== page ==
This website uses cookies to give you the best experience. By continuing to use this website you are consenting to cookies being used. You can delete and block cookies from within your browsers settings. For more information please refer to our privacy and cookie policy page.


Fungal and protozoa infections

Fungal and protozoal infections need to be considered in the differential of musculoskeletal presentations in areas of the world where these infections are endemic. 

South American blastomycosis also known as Paracoccidioidomycosis results from spores inhalation following exposure to contaminated soil in endemic area. Primary infections commonly involve the lungs, mainly in adult agricultural workers although secondary dissemination to other sites including bone may occur.  Spore penetration through injured skin is also described. Both immunocompetent and immunocompromised persons can be infected, but more severe disease occurs in the immunocompromised individuals.

  • A case (Fever and Arthritis 3) describes osseous blastomycosis in a healthy child living in endemic rural Brazil. This case illustrates the importance of considering blastomycosis in the differential diagnosis of bone pain and lesions for children and adolescents living or having travelled to an endemic area. Blastomycosis is endemic in Latin America. It is described, albeit rarely, in North America and Europe and in these cases, prior residence in Latin America was documented. 

Further information is available - Centre for Disease Control and Prevention 

Doria AS, Taylor GA: Bony involvement in paracoccidioidomycosis. Pediatric Radiology 1997, 27(1):67-69.

Visceral leishmaniasis is a systemic disease affecting the reticuloendothelial system, caused by protozoa of the genus Leishmania.  This infection affects dogs and humans and is transmitted from the bite of female sandflies. Over the last decade, the disease prevalence has increased five-fold mainly due to an expansion in global sandfly distribution associated with climate changes.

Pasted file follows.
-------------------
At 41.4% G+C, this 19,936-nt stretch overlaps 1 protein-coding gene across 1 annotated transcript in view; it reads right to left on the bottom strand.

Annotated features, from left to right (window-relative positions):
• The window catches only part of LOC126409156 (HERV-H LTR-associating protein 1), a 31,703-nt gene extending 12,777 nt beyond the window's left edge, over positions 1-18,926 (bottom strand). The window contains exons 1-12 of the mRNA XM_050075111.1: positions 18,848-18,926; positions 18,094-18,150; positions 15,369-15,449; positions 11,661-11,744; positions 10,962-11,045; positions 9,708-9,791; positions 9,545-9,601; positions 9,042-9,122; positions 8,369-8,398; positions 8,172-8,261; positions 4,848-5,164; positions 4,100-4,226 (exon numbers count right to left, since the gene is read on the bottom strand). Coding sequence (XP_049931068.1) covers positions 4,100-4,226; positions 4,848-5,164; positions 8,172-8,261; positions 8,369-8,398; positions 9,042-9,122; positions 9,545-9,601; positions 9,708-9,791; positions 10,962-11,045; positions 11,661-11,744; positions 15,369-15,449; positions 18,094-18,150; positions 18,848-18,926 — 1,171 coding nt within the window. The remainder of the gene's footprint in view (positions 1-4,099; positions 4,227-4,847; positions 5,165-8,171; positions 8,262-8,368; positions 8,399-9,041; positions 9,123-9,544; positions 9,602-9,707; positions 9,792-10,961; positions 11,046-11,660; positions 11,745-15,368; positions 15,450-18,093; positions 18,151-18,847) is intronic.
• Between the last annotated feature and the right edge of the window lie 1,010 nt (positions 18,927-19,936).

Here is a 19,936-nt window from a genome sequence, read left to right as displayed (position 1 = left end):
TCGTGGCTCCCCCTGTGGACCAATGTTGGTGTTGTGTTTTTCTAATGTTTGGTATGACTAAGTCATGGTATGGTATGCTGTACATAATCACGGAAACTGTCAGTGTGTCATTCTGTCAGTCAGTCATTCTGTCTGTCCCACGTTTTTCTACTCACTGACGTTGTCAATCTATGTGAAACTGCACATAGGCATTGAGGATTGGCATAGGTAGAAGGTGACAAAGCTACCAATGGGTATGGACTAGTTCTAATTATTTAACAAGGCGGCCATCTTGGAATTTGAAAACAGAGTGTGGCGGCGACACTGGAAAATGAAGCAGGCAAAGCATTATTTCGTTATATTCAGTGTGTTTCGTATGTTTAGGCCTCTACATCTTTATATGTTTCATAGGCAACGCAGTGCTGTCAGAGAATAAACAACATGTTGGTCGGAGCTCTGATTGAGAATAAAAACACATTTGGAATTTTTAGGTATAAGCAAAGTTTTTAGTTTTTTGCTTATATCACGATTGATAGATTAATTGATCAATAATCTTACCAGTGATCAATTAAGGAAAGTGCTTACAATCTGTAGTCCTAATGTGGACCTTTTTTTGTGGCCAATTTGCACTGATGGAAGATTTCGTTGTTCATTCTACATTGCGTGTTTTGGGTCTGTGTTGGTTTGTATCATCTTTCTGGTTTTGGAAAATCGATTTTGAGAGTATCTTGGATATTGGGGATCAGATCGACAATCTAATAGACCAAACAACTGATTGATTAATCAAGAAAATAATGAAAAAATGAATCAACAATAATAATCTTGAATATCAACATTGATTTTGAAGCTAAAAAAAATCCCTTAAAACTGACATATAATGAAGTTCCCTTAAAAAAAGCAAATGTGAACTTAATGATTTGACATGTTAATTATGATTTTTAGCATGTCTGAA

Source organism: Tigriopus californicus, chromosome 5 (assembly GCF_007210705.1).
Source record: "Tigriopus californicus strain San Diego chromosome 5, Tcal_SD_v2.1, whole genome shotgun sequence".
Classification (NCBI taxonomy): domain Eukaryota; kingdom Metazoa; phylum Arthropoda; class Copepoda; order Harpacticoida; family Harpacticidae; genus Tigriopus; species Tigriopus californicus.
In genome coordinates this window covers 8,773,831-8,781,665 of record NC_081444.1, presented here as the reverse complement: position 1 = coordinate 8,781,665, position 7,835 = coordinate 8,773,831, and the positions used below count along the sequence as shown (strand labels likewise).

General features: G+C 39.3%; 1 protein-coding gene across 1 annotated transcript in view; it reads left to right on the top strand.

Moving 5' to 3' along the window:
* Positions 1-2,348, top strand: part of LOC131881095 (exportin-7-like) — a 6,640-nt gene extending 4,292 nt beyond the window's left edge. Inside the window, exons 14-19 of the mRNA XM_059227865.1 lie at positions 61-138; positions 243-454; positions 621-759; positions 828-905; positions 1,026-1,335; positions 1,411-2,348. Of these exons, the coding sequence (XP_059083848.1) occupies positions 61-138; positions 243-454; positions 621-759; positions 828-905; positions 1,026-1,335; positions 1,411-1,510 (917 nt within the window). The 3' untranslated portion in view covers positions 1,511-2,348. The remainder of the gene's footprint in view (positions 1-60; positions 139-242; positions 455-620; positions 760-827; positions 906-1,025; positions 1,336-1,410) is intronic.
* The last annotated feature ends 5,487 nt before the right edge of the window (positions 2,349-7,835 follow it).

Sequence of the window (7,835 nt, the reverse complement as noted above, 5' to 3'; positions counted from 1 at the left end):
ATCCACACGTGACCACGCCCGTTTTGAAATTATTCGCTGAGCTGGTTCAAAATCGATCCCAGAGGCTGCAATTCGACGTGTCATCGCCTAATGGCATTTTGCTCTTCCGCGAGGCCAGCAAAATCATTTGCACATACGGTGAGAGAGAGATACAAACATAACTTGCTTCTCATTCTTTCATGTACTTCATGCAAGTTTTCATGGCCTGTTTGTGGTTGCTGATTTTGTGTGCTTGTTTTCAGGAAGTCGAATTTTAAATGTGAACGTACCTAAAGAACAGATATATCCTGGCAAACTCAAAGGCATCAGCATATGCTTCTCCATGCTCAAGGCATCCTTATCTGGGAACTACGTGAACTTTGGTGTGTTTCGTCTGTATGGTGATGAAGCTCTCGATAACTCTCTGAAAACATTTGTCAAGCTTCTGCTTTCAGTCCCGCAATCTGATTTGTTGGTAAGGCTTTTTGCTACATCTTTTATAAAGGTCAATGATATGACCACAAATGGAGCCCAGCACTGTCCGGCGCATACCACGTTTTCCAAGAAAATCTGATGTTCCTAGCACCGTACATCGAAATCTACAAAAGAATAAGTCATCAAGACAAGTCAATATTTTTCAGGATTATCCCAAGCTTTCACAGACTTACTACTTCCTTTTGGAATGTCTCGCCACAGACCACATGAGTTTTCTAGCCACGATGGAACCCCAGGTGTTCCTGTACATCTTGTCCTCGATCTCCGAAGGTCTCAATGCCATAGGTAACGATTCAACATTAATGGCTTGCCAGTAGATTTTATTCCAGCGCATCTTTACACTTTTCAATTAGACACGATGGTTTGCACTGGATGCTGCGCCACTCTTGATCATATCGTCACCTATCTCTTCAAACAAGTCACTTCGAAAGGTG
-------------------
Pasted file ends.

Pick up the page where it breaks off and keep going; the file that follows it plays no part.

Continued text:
A case (Fever and Systemic Features) describes a child with visceral leishmaniasis having presented with fever, cytopenia, autoantibodies and a presumptive diagnosis of connective tissue disease. Albeit rare, this is a diagnosis that needs to be considered with children and adolescents who live in endemic areas or have travelled to an endemic area. 

  • Leishmaniasis is endemic in many countries including North Africa, Central and South America, the Middle East, the Indian subcontinent and Southern Europe.
  • The main manifestations include muscle wasting, prolonged fever, weight loss, splenomegaly and pancytopenia. Musculoskeletal symptoms of myalgia and arthralgia accompanied by fever and systemic features raise suspicion of malignancy and infection: however once excluded, the differential diagnosis will consider multisystem diseases including connective tissue diseases and haemophagocytic lymphohistiocytosis. Consideration of leishmaniasis is important as the clinical scenario of suspected immunological / rheumatic disease may prompt systemic corticosteroid treatments to be given. This would clearly not be appropriate with visceral leishmaniasis infection.  
  • The association of haemophagocytic syndrome and visceral leishmaniasis is rarely found in childhood. It is an atypical presentation of a parasitic infection mimicking childhood-onset systemic lupus erythematosus and unspecific autoimmune phenomena. Prolonged fever and musculoskeletal complaints were the presenting features: the diagnosis needs to be considered for those living in, or having travelled to an endemic area. 

Further information is available from the Centre for Disease Control and Prevention 


Scalzone M, Ruggiero A, Mastrangelo S, Trombatore G, Ridola V, Maurizi P, Riccardi R: Hemophagocytic lymphohistiocytosis and visceral leishmaniasis in children: case report and systematic review of literature. Journal of infection in developing countries 2016, 10(1):103-108.

Site Statistics

To date (end of August 2021) PMM has >910,640 hits and >376,455 users from 221 countries!

Why register?

Some parts of PMM which involve pictures or videos of children, can only be viewed by registered users. Registering also allows you to bookmark favourite pages and track your viewing.

find out more

Short online courses

from Newcastle University, UK

e-resources from PMM

pmm for you

Please help us ensure pmm is as useful to you as possible by completing this short survey

complete survey